the definitions of "to have a temperature" and "to have a fever" in the dictionary are similar,

So can I say that these two have the same meaning?

I've got a fever/ a temperature.

  • 1
    The ordinary phrase is have a temperature. I might say I have a fever if I was explaining to somebody official why I couldn't be present at something; but with people I know, even bosses, I would say I've got a temperature.
    – Colin Fine
    Aug 30 at 16:56

Yes. Of course everyone and everything has a measurable temperature, but the idiom "to have a temperature" means exactly "to have a fever," that is to say an abnormally high temperature.

  • 1
    It might just be me, but I perceive "have a temperature" as less serious than "have a fever." Not that they represent different conditions, but rather a different emphasis or characterization of the same condition.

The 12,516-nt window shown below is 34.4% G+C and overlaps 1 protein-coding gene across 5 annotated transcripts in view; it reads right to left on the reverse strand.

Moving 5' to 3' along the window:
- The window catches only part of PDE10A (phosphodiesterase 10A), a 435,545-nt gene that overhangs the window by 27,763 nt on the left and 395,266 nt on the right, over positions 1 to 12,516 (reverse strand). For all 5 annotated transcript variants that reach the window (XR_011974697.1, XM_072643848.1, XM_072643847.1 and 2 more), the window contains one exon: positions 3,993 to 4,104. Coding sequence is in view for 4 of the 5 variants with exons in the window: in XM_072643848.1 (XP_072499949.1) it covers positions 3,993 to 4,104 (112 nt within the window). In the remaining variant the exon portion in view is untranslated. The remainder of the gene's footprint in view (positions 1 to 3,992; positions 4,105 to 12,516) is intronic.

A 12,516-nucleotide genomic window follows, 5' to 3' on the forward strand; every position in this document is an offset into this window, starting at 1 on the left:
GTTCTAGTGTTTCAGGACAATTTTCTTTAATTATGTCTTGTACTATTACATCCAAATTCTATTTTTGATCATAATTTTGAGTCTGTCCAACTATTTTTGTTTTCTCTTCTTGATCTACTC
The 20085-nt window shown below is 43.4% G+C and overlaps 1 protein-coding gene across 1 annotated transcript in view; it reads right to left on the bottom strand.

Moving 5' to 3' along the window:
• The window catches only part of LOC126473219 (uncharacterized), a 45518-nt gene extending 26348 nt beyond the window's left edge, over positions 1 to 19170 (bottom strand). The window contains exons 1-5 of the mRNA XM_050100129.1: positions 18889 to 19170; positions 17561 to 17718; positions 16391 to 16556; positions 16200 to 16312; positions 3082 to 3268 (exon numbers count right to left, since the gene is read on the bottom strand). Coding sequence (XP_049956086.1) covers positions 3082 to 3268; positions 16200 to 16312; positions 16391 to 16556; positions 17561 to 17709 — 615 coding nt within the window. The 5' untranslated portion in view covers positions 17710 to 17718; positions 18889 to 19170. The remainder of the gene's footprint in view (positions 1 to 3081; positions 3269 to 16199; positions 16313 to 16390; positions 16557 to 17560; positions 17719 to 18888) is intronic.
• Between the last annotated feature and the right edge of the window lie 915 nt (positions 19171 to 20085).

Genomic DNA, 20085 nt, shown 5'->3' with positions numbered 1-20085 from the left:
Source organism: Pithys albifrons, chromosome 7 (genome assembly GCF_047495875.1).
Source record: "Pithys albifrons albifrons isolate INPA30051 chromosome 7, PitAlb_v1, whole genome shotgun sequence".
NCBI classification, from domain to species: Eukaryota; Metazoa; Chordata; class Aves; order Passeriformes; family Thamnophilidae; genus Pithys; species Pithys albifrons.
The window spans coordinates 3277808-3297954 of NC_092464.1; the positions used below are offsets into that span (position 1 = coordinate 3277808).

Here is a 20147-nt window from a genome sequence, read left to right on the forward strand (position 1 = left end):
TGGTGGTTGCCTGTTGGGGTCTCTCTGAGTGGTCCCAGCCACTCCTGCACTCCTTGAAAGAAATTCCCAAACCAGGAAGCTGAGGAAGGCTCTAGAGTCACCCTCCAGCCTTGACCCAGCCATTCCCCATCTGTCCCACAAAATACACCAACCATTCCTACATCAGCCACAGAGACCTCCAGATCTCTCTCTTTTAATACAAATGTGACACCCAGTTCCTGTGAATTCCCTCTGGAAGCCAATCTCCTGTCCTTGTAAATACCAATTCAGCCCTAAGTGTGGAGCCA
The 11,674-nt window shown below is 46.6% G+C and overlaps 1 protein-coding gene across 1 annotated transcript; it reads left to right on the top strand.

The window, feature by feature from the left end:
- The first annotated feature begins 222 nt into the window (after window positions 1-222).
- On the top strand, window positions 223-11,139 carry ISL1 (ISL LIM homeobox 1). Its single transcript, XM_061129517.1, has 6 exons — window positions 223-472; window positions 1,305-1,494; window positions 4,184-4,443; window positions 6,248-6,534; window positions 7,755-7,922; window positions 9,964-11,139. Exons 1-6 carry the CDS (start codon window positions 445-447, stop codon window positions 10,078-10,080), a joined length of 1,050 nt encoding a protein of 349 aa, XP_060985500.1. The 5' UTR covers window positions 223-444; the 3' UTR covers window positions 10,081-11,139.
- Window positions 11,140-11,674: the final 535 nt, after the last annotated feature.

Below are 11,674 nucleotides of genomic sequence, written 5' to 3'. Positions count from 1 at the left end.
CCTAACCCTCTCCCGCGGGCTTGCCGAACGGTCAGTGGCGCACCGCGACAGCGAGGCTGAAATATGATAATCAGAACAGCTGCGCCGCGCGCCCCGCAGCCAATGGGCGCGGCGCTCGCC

– Juhasz
    Aug 30 at 17:03
  • @Juhasz I would agree with you. Probably a dialect difference between us and Colin Fine.
    – randomhead
    Aug 30 at 17:06

No. Lexico differentiates them by severity and formality.

1.2 informal A body temperature above the normal.


1 An abnormally high body temperature, usually accompanied by shivering, headache, and in severe instances, delirium.

For me, the difference is that a 'temperature' is inconvenient or uncomfortable, whereas a 'fever' is incapacitating. If someone says "I can't attend, I have a temperature" I might think man flu.

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